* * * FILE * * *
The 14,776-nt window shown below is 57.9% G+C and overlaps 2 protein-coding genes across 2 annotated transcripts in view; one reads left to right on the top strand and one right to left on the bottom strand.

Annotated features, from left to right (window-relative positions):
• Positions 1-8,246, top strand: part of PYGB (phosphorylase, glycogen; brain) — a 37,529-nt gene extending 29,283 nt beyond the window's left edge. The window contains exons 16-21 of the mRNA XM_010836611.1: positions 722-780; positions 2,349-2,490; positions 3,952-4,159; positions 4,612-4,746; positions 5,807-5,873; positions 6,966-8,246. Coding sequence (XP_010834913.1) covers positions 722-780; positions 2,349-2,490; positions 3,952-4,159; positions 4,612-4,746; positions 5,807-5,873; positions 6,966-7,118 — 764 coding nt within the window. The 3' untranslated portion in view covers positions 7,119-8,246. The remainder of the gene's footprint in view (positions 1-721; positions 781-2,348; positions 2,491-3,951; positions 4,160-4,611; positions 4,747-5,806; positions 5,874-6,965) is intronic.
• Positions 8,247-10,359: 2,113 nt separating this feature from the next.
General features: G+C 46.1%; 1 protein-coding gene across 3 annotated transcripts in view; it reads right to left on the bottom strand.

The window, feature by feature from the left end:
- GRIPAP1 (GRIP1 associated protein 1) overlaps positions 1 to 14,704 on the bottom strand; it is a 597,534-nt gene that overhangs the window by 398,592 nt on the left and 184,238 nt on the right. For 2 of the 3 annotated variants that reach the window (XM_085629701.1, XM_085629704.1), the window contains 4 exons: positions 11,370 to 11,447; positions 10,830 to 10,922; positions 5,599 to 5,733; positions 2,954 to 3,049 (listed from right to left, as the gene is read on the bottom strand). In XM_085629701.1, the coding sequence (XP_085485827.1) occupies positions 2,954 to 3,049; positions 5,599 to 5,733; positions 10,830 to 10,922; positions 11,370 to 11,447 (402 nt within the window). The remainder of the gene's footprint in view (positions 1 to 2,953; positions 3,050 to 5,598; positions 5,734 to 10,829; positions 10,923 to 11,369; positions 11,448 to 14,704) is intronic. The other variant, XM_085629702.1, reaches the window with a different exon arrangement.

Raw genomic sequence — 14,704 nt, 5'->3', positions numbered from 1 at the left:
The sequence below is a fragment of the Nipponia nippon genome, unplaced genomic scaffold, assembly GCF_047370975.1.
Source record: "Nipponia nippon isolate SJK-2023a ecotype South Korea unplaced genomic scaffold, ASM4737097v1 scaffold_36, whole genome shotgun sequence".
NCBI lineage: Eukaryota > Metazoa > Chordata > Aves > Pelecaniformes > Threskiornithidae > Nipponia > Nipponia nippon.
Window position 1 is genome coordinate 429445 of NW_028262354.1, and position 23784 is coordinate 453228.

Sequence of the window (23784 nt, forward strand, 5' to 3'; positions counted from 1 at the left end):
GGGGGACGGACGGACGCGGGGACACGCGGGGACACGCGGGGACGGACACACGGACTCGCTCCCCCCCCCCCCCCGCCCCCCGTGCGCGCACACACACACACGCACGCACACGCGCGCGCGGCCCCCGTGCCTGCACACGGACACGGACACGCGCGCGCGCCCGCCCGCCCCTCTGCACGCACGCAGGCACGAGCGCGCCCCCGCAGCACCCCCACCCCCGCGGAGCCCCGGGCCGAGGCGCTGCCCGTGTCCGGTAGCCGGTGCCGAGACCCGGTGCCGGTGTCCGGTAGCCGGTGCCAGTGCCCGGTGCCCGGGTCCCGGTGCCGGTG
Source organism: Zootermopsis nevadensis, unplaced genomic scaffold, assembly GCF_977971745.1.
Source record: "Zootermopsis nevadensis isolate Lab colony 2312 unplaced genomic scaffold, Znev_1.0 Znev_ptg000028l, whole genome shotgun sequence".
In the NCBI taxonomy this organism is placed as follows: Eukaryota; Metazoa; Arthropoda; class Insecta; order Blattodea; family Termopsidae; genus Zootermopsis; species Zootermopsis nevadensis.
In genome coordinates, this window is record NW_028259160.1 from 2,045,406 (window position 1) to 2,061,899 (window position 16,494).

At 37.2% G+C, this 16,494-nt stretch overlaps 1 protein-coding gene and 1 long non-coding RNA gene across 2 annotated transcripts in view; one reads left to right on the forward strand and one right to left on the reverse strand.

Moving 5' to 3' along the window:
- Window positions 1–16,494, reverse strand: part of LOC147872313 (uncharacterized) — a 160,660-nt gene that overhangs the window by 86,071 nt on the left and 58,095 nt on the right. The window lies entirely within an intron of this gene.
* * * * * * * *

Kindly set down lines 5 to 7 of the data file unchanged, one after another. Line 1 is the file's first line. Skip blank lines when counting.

General features: G+C 46.1%; 1 protein-coding gene across 3 annotated transcripts in view; it reads right to left on the bottom strand.

The window, feature by feature from the left end:
- GRIPAP1 (GRIP1 associated protein 1) overlaps positions 1 to 14,704 on the bottom strand; it is a 597,534-nt gene that overhangs the window by 398,592 nt on the left and 184,238 nt on the right. For 2 of the 3 annotated variants that reach the window (XM_085629701.1, XM_085629704.1), the window contains 4 exons: positions 11,370 to 11,447; positions 10,830 to 10,922; positions 5,599 to 5,733; positions 2,954 to 3,049 (listed from right to left, as the gene is read on the bottom strand). In XM_085629701.1, the coding sequence (XP_085485827.1) occupies positions 2,954 to 3,049; positions 5,599 to 5,733; positions 10,830 to 10,922; positions 11,370 to 11,447 (402 nt within the window). The remainder of the gene's footprint in view (positions 1 to 2,953; positions 3,050 to 5,598; positions 5,734 to 10,829; positions 10,923 to 11,369; positions 11,448 to 14,704) is intronic. The other variant, XM_085629702.1, reaches the window with a different exon arrangement.